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    Author(s): Richard A. Lancia; Clait E. Braun; Michael W. Collopy; Raymond D. Dueser; John G. Kie; Clifford J. Martinka; James D. Nichols; Thomas D. Nudds; Wayne R. Porath; Nancy G. Tilghman
    Date: 1996
    Source: Wildlife Society Bulletin. 24(3):436-442. (Ed. Note: Nancy G. Tilghman [Herbert] is the Station’s author for this publication.)
    Publication Series: Scientific Journal (JRNL)
    PDF: Download Publication  (242 KB)


    The authors encourage wildlife professionals to shift from a traditional, agricultural paradigm to an ecological one through adaptive resource management (ARM). The wildlife profession has a long-established tradition of examining and debating the quality and direction of wildlife research. This introspection is good, for it encourages the profession to improve and mature. In this essay, the authors provide what we hope will be a significant milepost in that process by advocating a general philosophy and protocol for wildlife research and management. Rather than articulating a list of specific research priorities and reiterating the need for additional research money, the authors encourage an encompassing, fundamental shift that will promote more efficient use of current research and management dollars. Over the last several years, various groups and many individuals interested in the management of natural resources have recognized a need for reform in natural resources-related research. These include the Ecological Society of America's Committee for a Research Agenda for the 1990's, the National Research Council's Committee on Forestry Research, the Society of American Forester's Task Force on Sustaining Long-term Forest Health and Productivity, and many others. There appears to be a general consensus that change is due. Furthermore, intensifying political debates about management of natural resources (e.g., timber harvests and ancient forests, sustainable development, and the preservation-conservation of biodiversity) call for integrated research and management to address uncertainty in wildlife and ecosystem management, and thereby ameliorate controversy in the future. Research and management can no longer afford to be "two solitudes"; distinctions between basic and applied research have blurred. The central issue is the application of sound scientific principles to solve problems.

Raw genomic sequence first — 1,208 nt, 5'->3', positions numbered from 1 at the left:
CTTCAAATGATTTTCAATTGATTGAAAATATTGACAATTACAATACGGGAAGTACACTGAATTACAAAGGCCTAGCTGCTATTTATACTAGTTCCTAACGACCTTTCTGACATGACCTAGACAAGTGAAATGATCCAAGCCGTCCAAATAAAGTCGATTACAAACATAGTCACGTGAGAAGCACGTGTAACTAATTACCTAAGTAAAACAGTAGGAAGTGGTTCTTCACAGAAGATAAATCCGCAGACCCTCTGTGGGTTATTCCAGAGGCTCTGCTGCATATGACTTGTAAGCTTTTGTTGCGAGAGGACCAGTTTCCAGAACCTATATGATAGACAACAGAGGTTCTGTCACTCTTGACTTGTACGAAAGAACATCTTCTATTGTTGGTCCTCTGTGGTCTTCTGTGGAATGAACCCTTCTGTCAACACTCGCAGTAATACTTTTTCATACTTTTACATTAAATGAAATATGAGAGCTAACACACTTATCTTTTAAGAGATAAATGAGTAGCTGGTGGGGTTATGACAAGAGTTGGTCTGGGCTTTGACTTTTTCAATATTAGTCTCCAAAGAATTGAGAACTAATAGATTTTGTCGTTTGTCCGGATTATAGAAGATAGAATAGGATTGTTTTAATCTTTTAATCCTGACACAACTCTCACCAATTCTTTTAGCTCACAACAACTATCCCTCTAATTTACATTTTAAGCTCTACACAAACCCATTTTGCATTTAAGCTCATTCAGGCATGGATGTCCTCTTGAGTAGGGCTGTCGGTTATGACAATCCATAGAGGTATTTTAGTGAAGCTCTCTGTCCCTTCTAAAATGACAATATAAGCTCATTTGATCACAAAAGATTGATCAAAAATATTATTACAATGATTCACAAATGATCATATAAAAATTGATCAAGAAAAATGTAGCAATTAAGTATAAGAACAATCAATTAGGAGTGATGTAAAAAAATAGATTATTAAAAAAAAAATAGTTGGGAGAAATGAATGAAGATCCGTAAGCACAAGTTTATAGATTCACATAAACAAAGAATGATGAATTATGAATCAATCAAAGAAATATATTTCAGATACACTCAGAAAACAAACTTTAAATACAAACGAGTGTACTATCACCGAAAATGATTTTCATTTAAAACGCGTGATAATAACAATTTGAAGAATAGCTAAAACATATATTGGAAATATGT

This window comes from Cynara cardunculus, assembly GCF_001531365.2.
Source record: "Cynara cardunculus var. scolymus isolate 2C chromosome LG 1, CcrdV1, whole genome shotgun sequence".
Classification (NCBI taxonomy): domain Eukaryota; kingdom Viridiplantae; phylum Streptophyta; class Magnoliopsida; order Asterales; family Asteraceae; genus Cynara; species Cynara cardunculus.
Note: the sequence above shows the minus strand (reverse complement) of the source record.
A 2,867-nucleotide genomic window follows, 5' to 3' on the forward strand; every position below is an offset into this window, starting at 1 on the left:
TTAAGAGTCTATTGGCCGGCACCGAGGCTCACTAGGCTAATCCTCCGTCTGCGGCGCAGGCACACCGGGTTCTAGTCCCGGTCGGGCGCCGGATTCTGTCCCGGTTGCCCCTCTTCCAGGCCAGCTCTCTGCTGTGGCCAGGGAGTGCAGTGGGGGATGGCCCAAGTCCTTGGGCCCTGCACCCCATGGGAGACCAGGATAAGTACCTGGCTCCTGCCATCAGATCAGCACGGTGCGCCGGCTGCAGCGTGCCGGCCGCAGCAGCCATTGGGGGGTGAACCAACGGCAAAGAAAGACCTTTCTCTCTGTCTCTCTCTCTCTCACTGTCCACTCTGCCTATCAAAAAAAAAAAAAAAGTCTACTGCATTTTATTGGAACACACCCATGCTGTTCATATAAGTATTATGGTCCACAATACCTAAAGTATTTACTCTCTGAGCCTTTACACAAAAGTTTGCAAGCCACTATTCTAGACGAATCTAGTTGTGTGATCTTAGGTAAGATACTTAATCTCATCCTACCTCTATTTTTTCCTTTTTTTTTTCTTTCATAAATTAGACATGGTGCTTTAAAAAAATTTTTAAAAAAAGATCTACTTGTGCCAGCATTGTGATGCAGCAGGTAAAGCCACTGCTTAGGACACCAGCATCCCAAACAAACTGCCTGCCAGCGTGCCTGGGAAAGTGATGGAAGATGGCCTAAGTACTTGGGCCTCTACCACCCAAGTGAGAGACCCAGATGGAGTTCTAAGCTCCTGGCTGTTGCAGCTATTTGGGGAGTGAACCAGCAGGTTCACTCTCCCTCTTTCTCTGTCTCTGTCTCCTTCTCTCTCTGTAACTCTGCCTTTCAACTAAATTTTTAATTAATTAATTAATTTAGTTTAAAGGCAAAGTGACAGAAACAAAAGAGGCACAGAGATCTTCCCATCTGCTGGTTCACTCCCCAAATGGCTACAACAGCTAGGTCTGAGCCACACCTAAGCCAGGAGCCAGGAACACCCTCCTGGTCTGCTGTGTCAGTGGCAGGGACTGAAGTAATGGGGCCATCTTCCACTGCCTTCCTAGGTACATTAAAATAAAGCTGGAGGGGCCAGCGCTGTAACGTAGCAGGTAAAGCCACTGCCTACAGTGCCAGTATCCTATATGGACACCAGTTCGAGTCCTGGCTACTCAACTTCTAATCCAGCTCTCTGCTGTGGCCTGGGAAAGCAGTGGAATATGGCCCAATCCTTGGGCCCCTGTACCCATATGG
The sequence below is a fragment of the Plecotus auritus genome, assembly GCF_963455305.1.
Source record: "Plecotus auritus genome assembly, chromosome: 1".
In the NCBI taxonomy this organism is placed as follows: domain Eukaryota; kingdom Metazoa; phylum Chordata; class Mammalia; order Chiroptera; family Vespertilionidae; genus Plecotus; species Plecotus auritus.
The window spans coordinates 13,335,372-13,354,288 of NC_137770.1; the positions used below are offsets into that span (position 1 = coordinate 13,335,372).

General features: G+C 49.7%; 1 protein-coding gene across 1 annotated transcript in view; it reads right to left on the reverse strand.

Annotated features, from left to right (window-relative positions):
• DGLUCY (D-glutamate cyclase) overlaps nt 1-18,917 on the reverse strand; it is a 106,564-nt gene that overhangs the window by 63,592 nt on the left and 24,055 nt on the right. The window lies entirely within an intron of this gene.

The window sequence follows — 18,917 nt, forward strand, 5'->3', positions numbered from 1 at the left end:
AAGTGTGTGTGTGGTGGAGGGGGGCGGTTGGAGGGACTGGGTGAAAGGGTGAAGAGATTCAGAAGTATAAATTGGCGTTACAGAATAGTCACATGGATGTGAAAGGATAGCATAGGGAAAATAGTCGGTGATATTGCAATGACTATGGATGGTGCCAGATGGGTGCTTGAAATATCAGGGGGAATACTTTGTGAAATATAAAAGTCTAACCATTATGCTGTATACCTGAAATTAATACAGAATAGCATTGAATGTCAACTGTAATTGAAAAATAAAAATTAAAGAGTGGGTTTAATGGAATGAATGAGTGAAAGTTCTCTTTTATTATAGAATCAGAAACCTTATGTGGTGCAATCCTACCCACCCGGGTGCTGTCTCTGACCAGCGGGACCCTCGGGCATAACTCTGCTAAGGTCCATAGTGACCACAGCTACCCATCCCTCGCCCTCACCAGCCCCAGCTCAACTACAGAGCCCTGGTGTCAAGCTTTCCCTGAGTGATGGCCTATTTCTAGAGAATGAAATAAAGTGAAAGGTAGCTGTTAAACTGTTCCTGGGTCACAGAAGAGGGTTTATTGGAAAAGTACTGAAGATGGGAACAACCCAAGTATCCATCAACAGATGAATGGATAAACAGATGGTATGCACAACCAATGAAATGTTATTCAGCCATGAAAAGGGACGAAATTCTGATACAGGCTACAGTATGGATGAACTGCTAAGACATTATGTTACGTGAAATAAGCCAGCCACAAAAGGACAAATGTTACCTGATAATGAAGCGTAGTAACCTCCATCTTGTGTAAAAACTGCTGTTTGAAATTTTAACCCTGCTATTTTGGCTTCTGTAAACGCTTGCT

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    Lancia, Richard A.; Braun, Clait E.; Collopy, Michael W.; Dueser, Raymond D.; Kie, John G.; Martinka, Clifford J.; Nichols, James D.; Nudds, Thomas D.; Porath, Wayne R.; Tilghman, Nancy G. 1996. ARM! For the future: adaptive resource management in the wildlife profession. Wildlife Society Bulletin. 24(3):436-442. (Ed. Note: Nancy G. Tilghman [Herbert] is the Station’s author for this publication.)

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